Do mixed-race people really enjoy the ‘best of both worlds’?

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Good news! The US has taken a decisive step towards racial harmony, per the 2020 census: the country has 20mn more people in the “multiracial” group than it did before, thanks to changes to how the US Census Bureau asks people about their ethnic group.

Those of us in the “multiracial” (or, in the UK, “mixed”, or in South Africa, “coloured”) group are, it’s often said, harbingers of a better future. Kemi Badenoch, the UK’s trade secretary, told The Times in a recent interview that her mixed-race children should have “the best of both worlds”. The reality, however, is more complex — the biggest change that took place between the 2010 American census and the 2020 one is that the US got a bit better at conducting censuses. One of the changes included removing the word “Negro” from the list of suggested racial groups.

Most of the time, though, being mixed-race does mean I get “the best of both worlds”. Wherever I travel in Europe, for instance, local ethnic minorities are always keen to ask, as a Senegalese man in Milan recently put it to me, where “my black half” comes from: in the hope that it’s the same place as them. But sometimes you find yourself being told that your grip on both your identities is less sure than you thought. 

Indeed, Badenoch herself seemed inadvertently to do just that when, in the same interview, she suggested that Kehinde Andrews’ new book The Psychosis of Whiteness, is flawed because he is mixed-race. Based on Andrews’ previous work, there is little doubt in my mind that his diagnosis of the problems facing multiracial societies is overcooked and his proposed solutions wide of the mark. But his understanding of race and racism has nothing to do with the presence of a white person in his immediate family tree. 

On the whole, the number of mixed-race people in a country does tell us something positive about that country. Nations that believe race to be something specific and immutable are more likely to sort their citizens into fixed boxes with no movement between them. And those that don’t collect data about race and ethnicity struggle to identify problems and tend to produce worse outcomes for minorities.

Countries in which people meet and fall in love across ethnic boundaries will produce larger numbers of mixed or multiracial children. It probably is a good rule of thumb that in a country that is getting most of its public policy choices right, the “multiracial” or “mixed” group will be the fastest-growing ethnic minority, though this doesn’t tell us anything about countries, such as Brazil, where the “mixed” group represents the largest single ethnic grouping. That suggests the country in question is doing the right things in terms of both integration and pro-parent policy.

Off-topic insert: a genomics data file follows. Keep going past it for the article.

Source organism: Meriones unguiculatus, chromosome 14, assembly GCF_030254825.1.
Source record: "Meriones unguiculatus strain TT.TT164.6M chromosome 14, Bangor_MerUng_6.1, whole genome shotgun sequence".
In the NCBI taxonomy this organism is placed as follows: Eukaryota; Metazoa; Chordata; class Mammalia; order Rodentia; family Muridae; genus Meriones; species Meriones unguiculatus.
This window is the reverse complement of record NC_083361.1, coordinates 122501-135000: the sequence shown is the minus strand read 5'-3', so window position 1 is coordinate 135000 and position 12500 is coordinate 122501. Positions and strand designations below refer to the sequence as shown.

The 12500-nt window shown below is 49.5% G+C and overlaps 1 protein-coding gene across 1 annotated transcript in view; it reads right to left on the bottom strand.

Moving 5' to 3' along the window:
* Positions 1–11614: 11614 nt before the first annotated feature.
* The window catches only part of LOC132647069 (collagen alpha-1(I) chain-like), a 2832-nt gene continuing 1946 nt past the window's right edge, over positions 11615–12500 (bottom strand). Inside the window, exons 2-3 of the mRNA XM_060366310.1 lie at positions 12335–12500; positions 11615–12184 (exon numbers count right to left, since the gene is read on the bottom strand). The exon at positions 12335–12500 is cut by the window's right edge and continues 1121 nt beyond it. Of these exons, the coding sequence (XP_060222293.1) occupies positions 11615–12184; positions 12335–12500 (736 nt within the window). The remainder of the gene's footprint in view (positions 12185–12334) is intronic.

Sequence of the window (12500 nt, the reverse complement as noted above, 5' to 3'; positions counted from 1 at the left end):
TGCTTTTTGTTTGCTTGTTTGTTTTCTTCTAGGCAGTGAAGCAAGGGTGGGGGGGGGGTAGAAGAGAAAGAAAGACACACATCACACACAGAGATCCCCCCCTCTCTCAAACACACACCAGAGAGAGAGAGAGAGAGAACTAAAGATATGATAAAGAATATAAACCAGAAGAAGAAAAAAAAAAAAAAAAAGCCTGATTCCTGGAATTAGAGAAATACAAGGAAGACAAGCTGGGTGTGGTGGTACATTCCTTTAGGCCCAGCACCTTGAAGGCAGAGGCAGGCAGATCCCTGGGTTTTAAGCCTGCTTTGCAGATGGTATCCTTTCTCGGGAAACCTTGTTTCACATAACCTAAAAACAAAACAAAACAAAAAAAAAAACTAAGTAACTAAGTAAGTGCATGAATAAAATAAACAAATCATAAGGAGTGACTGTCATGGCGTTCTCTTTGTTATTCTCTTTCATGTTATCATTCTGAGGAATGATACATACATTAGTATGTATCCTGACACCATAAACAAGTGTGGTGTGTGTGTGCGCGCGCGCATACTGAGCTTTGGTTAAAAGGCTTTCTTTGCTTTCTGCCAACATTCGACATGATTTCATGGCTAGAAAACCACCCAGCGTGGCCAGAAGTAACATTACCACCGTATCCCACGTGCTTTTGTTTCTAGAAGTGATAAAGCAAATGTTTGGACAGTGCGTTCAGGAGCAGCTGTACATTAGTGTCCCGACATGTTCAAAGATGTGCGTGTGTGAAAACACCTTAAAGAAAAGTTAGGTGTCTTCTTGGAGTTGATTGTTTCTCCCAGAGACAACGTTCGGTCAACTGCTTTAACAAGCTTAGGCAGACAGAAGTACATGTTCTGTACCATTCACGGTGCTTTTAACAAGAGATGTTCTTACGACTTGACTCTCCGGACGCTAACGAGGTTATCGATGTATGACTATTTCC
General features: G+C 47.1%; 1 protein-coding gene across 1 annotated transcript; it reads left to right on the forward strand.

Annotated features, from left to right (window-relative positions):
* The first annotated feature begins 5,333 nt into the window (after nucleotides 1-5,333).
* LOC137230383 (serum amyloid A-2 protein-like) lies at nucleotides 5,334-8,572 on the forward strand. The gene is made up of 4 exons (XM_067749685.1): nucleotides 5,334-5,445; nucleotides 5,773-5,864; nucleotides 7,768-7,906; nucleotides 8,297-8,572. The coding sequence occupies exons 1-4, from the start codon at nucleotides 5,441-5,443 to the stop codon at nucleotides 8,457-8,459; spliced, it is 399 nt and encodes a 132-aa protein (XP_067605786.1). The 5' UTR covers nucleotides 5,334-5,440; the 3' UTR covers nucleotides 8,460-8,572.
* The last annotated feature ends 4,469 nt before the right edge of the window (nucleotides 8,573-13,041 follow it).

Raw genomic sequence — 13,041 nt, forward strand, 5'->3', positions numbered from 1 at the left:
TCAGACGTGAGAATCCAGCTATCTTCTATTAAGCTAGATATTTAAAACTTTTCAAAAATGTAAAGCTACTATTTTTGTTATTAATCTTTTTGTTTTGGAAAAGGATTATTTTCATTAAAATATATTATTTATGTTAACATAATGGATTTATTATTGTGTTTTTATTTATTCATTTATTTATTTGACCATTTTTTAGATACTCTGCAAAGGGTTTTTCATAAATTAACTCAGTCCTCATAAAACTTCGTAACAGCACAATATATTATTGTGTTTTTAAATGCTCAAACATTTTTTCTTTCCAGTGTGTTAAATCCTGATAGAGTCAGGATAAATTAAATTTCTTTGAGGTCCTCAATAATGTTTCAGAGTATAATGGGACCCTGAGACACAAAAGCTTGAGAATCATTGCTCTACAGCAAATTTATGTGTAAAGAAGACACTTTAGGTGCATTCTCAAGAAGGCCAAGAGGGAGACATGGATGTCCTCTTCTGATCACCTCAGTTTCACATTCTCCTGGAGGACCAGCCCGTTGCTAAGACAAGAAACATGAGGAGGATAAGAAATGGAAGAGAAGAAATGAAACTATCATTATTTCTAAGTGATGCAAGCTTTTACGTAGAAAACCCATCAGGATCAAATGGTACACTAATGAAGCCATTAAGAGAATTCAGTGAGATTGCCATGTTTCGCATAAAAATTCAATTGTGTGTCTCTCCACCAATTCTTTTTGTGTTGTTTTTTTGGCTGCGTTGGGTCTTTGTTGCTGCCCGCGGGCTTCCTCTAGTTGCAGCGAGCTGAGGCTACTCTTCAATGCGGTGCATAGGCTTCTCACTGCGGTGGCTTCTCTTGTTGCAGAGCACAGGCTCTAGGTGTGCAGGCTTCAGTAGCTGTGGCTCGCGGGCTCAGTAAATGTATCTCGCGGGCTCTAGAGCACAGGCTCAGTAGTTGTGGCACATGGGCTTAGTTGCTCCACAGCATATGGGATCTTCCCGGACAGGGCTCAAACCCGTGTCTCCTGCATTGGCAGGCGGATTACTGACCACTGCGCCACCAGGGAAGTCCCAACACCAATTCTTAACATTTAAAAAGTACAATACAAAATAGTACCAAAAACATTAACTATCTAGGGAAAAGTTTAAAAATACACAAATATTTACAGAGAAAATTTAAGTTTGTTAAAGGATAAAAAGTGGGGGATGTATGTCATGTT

In the UK, which has the most consistent data set, we can see that those of us in the mixed-race group are more likely than the national average to attend a good university, but we are also more likely to be in persistent poverty and are more anxious than any other minority. 

So it isn’t wholly a positive story, not least because one reason why people identify as mixed-race is that they have been “pushed out” of the majority group.

A recent study of ethnic minorities in the UK is instructive here. The study found that people from different groups experienced radically different levels of personal insult. I suspect that in part reflects different conceptions of what is and isn’t insulting.

Perhaps because those of us in the mixed-race group are more liberal, we have a more expansive view of what an “insult” is than some other minority groups. Given also the greater proportion of mixed-race Britons who went to high-quality universities, it is also possible that this difference reflects a social as well as a political difference of opinion about what exactly constitutes an insult.

But I also think because of those of us in the mixed group are more likely to have conversations about race with people who don’t know what our “real” ethnicity is, we are therefore more likely to hear unvarnished bigotry than other minorities. Some mixed-race people may only “become” mixed-race — that is, start telling census-takers and other surveys they are mixed race and not part of the ethnic majority — because they experience racism. 

I don’t know what Badenoch means by “the best of both worlds”, but I think for most parents of mixed-race children, the hope is that their kids will get to enjoy being part of two or more cultures, without experiencing any friction between them. And if they do, it is probably a surer sign that integration is succeeding than the simple fact that us mixed-race people exist.

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